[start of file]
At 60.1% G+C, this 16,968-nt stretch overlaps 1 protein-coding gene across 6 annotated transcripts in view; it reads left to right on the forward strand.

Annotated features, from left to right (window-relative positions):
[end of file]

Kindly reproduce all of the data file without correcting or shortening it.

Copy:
At 60.1% G+C, this 16,968-nt stretch overlaps 1 protein-coding gene across 6 annotated transcripts in view; it reads left to right on the forward strand.

Annotated features, from left to right (window-relative positions):